There are many breastfeeding problems that occur to parents, especially new mothers who don’t know what they’re doing.

BREASTFEEDING – Sore nipples

The first is sore nipples. That’s very common.

  • The first thing wants to do is make sure the latch is good. Make sure that baby’s mouth is wide open when it accepts the breast. So inspect that latch and make sure it’s good. Make sure the tongue is positioned appropriately.
  • We should provide therapy for sore nipples as well. So for example, what we will often do is cold packs after breastfeeding and maybe even warm packs before breastfeeding to help engorge the breast.


  • So breast engorgement, when it’s too full, is often a result of inadequate frequency of breastfeeding. The mother should be encouraged to feed more often.
  • Also, it can be from ineffective feeding. That’s also a problem. Sometimes it’s because mothers are always starting on one side but not the other. So we should encourage mothers to alternate which side they start the baby on. Remember that baby’s going to eat for maybe 5-10 minutes and then switch breast to the other side. The second breast, the baby is maybe a little bit less vigorous and breasts only make as much milk as they are demanded off. So if they always start on one side, gradually one breast will grow bigger than the other.

BREASTFEEDING – Plugged ducts

  • The other one is plugged ducts. So if you warm it before and cold it after, that will help.
  • Also varied positions help and it’s important to know what are the breastfeeding positions, so you can teach that to the parent.

Here is the cross-cradle position 

Here is the supine position.

Here is the football hold position.

Any of these are fine, in terms of allowing the baby to breastfeed And sometimes, varying positions allow the baby to suck at the breast from different angles which allow those ducts to empty out.


  • Any breastfeeding mother should know that after she has been breastfeeding for a while if she develops fever and has no other symptoms, she should be seen for potential mastitis.
  • After a while, after that fever is out, often they’ll get redness over the breast and rarely that can be an abscess.
  • So the redness may be delayed, but you should continue to feed through a breast that is infected because that will actually make her get better faster. It will help unplug those ducts.
  • And we will provide antibiotics, but those are antibiotics that are safe for the baby to get in breast milk.

Infantile Jaundice

Another complication is jaundice. There are two types of jaundice.

The first is breastfeeding jaundice.

  • That’s when a baby is not eating enough. We call it breastfeeding jaundice because of that colostrum. They are not generating enough stools. Remember, stool is how we get jaundice out of the baby through the biliary tract.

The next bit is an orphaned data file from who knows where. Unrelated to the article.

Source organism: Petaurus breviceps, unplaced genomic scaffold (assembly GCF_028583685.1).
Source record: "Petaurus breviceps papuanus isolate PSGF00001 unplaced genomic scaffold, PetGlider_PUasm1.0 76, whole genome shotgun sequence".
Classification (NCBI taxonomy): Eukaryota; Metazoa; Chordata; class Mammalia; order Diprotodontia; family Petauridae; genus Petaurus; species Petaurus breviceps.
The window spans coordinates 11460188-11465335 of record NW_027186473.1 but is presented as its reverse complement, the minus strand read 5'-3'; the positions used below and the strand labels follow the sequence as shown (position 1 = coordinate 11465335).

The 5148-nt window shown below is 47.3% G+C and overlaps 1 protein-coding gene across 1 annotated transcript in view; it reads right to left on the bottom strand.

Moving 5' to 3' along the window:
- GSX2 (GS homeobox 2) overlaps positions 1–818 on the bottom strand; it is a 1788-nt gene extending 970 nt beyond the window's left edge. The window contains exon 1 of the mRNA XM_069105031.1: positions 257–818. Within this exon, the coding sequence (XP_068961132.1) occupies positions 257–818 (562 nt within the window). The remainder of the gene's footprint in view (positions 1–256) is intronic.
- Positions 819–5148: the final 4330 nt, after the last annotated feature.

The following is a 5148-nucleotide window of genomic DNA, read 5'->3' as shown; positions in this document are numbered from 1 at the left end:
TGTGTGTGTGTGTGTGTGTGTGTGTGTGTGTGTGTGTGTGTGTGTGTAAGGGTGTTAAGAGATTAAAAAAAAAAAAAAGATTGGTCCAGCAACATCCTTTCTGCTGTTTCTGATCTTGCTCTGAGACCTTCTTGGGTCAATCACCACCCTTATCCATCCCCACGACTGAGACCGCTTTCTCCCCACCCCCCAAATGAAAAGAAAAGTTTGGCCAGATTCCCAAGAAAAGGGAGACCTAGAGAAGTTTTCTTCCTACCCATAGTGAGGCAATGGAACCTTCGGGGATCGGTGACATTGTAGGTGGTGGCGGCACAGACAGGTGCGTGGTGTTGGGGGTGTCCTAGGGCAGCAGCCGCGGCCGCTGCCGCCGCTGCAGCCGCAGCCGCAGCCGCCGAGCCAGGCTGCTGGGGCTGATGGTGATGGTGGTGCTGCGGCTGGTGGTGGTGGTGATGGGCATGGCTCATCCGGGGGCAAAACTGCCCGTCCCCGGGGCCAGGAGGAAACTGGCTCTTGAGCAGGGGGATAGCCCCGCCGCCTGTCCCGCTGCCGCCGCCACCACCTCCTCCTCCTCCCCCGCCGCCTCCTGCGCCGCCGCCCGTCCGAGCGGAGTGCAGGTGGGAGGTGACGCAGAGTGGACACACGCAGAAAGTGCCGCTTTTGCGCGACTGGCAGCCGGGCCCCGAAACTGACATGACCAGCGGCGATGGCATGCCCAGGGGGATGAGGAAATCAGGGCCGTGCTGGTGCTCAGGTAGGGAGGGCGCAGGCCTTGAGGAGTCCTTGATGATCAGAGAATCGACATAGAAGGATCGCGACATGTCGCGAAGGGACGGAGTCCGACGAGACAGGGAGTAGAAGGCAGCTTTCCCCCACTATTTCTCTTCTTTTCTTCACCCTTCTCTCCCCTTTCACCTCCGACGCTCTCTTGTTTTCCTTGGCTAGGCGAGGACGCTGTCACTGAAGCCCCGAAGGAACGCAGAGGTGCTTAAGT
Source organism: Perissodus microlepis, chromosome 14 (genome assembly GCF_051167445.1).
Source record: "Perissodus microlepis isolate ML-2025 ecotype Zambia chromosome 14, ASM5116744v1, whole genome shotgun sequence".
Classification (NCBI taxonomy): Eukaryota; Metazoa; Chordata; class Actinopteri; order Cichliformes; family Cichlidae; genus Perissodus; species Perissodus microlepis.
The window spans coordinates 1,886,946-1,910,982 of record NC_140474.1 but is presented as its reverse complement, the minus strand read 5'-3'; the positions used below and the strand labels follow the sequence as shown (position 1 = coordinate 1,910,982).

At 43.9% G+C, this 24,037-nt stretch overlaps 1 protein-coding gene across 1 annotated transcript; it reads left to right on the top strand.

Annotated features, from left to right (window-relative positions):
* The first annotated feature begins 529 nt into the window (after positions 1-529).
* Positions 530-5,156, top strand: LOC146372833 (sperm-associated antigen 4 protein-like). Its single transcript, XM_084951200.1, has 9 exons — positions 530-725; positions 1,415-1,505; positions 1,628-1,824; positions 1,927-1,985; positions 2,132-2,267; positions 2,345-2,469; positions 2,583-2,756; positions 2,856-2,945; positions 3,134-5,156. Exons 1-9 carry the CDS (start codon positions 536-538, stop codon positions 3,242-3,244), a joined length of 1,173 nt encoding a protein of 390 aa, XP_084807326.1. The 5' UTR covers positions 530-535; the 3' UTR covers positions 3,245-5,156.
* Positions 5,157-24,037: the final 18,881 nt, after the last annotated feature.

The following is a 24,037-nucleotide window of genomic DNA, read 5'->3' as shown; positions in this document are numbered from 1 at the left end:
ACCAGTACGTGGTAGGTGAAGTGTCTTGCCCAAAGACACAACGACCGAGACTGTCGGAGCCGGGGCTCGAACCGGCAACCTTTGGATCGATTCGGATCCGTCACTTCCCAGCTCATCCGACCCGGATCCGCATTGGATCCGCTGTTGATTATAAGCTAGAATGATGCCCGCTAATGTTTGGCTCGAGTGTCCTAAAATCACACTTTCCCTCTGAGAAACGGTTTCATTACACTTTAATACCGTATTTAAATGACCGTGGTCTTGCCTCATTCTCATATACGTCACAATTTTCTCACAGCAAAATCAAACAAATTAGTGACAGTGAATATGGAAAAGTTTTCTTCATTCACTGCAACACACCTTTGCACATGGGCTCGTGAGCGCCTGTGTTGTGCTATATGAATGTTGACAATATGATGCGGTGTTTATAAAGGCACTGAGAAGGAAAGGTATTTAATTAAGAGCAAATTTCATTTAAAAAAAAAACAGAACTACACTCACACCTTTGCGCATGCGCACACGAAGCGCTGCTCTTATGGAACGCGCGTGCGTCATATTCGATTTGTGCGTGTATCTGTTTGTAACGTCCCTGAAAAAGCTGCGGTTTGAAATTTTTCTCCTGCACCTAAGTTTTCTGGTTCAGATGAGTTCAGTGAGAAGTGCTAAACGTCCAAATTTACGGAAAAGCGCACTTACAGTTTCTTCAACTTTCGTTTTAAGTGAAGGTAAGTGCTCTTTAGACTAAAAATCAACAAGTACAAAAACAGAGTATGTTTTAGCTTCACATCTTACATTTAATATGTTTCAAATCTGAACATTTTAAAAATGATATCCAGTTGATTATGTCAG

Another type of jaundice that’s specific to breastfeeding as breast milk jaundice.

  • This typically happens around the age of 10-14 days and it is a transient phenomenon and you should feed through it. In very extreme cases, you might bottle feed for a day and let mom pump, and then go back to breastfeeding. But you should not stop breast expression because of breast milk jaundice.
  • What’s happening is there some undefined factor in breast milk that actually reduces the conversion of bilirubin in the liver and extrusion of bilirubin out into the biliary tree. Nobody knows why it happens, but it’s well-described. It does not happen with formula, but it’s transient and benign.

BREASTFEEDING: Formula feeding

Let’s say I’m on the side she doesn’t want to breastfeed or she has breastfed before or for whatever reason, she has chosen to use formula. That’s fine.

There are generally many different types of formula which she can choose from and formula companies will market themselves to parents. We should avoid letting mothers get confused by this marketing. A lot of marketing is flat out wrong. For example, they might say that adding DHEA will improve your baby’s intelligence. That is a complete falsehood.

So, what should she choose? Well, the first-line agent is usually a milk-based formula.

  • She may say something like, “I was allergic to milk-based formula when I was a kid so I want to start soy.” It’s probably not worth getting in an argument about if somebody feels very passionately to start soymilk but it’s probably not necessary. Remember, propensity for allergy is inherited, but what that allergy is, is not inherited.
  • So that baby most likely will tolerate cow’s milk-based formula just fine, but if they don’t want that, they can certainly choose a soy-based formula. There is no real benefit here, this is really personal choice.

However, there are special formulas for patients who have a true milk protein allergy. If your baby has blood in the stool or gets very sick with blood in the stool, your baby may have a milk protein allergy. Very rarely, it can be from fussiness, but most infantile fussiness is not a formula issue, it’s an issue with colic.

  • That aside, we have this special hydrolyzed formulas for this purpose like Nutramigen or Alimentum.
  • It’s important that if a child is on milk-based formula and they have a true allergic response, they should not be placed on soy formula. Let me say that again, they should not be placed on soy formula. They should go straight to an alimental formula. The reason for that is there’s a lot of cross-allergy between these two formulae, so infants on milk who have allergy may still have the allergy on the soy formula and some of those kids can get quite sick.